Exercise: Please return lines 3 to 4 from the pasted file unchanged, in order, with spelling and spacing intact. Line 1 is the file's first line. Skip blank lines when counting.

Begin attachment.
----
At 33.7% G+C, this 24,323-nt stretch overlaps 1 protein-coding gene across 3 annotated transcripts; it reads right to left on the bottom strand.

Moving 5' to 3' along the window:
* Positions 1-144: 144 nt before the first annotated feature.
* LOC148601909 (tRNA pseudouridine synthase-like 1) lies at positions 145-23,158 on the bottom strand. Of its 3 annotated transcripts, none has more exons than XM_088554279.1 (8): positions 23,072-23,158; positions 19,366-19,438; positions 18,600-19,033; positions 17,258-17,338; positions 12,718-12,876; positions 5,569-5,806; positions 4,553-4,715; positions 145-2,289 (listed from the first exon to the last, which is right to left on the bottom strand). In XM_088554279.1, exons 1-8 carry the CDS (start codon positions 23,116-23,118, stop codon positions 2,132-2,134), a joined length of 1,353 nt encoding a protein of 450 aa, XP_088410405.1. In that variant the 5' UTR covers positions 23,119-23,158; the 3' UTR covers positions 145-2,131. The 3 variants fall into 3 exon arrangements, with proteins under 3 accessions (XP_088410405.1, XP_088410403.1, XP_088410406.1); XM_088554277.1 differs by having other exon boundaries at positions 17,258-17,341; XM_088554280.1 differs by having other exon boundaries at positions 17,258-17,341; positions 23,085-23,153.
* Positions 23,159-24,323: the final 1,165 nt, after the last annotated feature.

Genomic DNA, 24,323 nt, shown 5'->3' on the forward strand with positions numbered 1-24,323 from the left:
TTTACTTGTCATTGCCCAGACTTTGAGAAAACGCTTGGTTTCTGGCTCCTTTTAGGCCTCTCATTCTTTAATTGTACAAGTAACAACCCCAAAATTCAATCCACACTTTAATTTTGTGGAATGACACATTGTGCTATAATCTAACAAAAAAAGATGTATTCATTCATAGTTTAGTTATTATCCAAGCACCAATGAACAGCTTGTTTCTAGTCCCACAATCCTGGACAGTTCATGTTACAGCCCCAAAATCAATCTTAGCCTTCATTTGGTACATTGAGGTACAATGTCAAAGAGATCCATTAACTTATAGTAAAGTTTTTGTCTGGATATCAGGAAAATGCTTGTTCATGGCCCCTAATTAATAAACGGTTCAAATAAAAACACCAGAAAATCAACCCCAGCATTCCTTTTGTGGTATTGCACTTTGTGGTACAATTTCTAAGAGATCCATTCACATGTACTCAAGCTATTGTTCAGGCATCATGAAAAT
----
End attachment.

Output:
* Positions 1-144: 144 nt before the first annotated feature.
* LOC148601909 (tRNA pseudouridine synthase-like 1) lies at positions 145-23,158 on the bottom strand. Of its 3 annotated transcripts, none has more exons than XM_088554279.1 (8): positions 23,072-23,158; positions 19,366-19,438; positions 18,600-19,033; positions 17,258-17,338; positions 12,718-12,876; positions 5,569-5,806; positions 4,553-4,715; positions 145-2,289 (listed from the first exon to the last, which is right to left on the bottom strand). In XM_088554279.1, exons 1-8 carry the CDS (start codon positions 23,116-23,118, stop codon positions 2,132-2,134), a joined length of 1,353 nt encoding a protein of 450 aa, XP_088410405.1. In that variant the 5' UTR covers positions 23,119-23,158; the 3' UTR covers positions 145-2,131. The 3 variants fall into 3 exon arrangements, with proteins under 3 accessions (XP_088410405.1, XP_088410403.1, XP_088410406.1); XM_088554277.1 differs by having other exon boundaries at positions 17,258-17,341; XM_088554280.1 differs by having other exon boundaries at positions 17,258-17,341; positions 23,085-23,153.